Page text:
When it comes to property, there is no one right way of doing things. After a few years of property ownership, homeowners will often think about what they should do with the equity they’ve built up. In particular, they often consider expanding their property portfolio.
However, that thought bubble often appears as they are trying to pay down their mortgage on their home. Both options have their own set of advantages and disadvantages, and the decision ultimately depends on your personal financial goals and risk tolerance.
Here are the pros and cons of both paths.
Debt freedom: One of the biggest benefits of paying off your mortgage early is the peace of mind that comes with being debt-free. It eliminates the financial burden of monthly mortgage payments and provides a sense of financial security.
Increased equity: Paying off your home loan reduces your mortgage debt and increases the equity you have in your property. This can be especially valuable if you plan to downsize or sell your home in the future.
Lower financial stress: Without the pressure of mortgage payments, you’ll have more disposable income to allocate to other investments or expenses, reducing financial stress.
Tied-up capital: Paying off your mortgage requires a substantial amount of capital. This capital could potentially be invested in higher-return opportunities, such as additional investment properties or other assets.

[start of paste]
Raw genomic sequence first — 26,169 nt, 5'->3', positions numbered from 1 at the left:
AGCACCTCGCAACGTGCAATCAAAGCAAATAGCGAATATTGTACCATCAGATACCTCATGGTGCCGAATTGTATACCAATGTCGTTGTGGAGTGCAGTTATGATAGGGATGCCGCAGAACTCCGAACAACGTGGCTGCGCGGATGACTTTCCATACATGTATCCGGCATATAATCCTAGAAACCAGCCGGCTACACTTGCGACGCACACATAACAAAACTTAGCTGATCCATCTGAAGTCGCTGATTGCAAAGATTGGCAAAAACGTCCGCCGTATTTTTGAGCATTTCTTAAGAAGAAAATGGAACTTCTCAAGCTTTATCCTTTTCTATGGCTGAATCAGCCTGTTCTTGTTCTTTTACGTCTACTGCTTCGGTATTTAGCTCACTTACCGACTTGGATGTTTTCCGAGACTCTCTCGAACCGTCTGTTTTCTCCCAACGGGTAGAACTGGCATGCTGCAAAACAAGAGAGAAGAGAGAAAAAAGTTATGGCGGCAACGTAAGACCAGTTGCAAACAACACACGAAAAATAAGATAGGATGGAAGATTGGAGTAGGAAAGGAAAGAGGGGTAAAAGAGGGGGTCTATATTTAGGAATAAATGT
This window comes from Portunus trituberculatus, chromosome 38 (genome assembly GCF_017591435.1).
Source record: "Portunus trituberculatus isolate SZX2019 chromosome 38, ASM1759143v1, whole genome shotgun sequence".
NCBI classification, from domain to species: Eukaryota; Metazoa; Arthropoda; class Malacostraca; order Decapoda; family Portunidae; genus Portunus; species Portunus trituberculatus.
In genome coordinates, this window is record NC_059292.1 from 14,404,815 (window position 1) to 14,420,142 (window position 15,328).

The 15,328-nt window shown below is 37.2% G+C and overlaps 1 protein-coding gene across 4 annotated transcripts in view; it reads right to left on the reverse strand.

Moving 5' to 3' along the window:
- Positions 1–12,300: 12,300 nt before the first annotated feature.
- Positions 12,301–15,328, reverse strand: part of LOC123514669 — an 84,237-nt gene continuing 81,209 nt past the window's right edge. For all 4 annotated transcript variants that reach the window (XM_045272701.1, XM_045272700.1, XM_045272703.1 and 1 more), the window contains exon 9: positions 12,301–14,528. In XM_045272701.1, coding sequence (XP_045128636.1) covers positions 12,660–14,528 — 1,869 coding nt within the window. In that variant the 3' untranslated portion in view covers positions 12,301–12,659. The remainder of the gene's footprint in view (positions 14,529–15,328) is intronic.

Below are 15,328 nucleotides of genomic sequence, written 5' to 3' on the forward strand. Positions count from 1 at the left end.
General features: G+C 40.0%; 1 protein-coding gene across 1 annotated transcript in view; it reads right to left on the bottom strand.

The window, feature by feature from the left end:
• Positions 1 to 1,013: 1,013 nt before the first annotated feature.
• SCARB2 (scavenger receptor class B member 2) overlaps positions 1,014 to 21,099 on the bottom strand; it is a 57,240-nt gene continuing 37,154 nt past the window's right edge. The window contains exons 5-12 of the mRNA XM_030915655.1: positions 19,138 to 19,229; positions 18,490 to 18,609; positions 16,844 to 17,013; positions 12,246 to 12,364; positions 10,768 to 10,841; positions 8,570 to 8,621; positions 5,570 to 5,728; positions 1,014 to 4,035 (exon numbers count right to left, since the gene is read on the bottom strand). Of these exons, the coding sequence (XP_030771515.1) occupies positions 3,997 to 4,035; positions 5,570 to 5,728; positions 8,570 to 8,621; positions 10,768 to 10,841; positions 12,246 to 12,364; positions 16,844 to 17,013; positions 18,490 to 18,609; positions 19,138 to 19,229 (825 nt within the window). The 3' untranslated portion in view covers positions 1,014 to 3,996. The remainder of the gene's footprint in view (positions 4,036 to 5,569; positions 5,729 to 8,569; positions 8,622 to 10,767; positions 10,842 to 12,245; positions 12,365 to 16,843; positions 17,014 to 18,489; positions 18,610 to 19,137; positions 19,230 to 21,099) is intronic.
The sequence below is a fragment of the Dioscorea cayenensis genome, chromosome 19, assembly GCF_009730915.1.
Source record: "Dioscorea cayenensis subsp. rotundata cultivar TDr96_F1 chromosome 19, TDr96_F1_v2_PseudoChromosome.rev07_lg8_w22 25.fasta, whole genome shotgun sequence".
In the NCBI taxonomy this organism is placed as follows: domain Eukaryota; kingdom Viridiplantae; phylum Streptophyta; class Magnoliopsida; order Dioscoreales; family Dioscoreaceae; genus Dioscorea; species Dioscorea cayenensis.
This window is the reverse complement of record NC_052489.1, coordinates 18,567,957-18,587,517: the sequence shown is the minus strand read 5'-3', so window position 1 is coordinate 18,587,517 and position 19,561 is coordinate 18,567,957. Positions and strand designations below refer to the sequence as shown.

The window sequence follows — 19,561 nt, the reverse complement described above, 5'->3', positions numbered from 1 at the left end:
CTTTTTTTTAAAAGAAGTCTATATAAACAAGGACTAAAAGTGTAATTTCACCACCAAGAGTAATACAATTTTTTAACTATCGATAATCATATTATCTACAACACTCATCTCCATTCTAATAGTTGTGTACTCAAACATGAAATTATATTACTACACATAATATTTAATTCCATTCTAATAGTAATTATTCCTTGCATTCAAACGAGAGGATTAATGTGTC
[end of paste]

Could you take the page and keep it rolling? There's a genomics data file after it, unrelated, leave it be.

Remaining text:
Reduced liquidity: By allocating a significant portion of your savings to pay off your mortgage, you may limit your ability to seize investment opportunities or handle unexpected expenses.
Higher borrowing costs: If you decide to borrow against a property that’s already paid off in the future, you might encounter higher borrowing costs, as interest rates can fluctuate.
Income generation: Investment properties can provide rental income, offering a steady stream of cash flow to supplement your income.
Tax benefits: There are potential tax advantages associated with investment properties, including deductions for mortgage interest, property taxes and depreciation, which can reduce your overall tax liability.
Portfolio diversification: Owning multiple investment properties can diversify your investment portfolio, spreading risk and potentially increasing your overall returns.
Landlord responsibilities: Becoming a landlord entails significant responsibilities, including property maintenance, tenant management and legal obligations. It can be time-consuming and stressful.
Market risk: The real estate market is subject to fluctuations and there’s no guarantee that your investment property will appreciate in value. Conduct thorough research before purchasing to mitigate this risk.
Vacancy risk: Investment properties may experience periods of vacancy, leading to a loss of rental income. This can strain your finances, especially if you rely heavily on rental income.
If there is anything we can do to support you in your property buying journey, please contact us.
*This information is general in nature and does not take into consideration your individual circumstances. Please contact us for further information.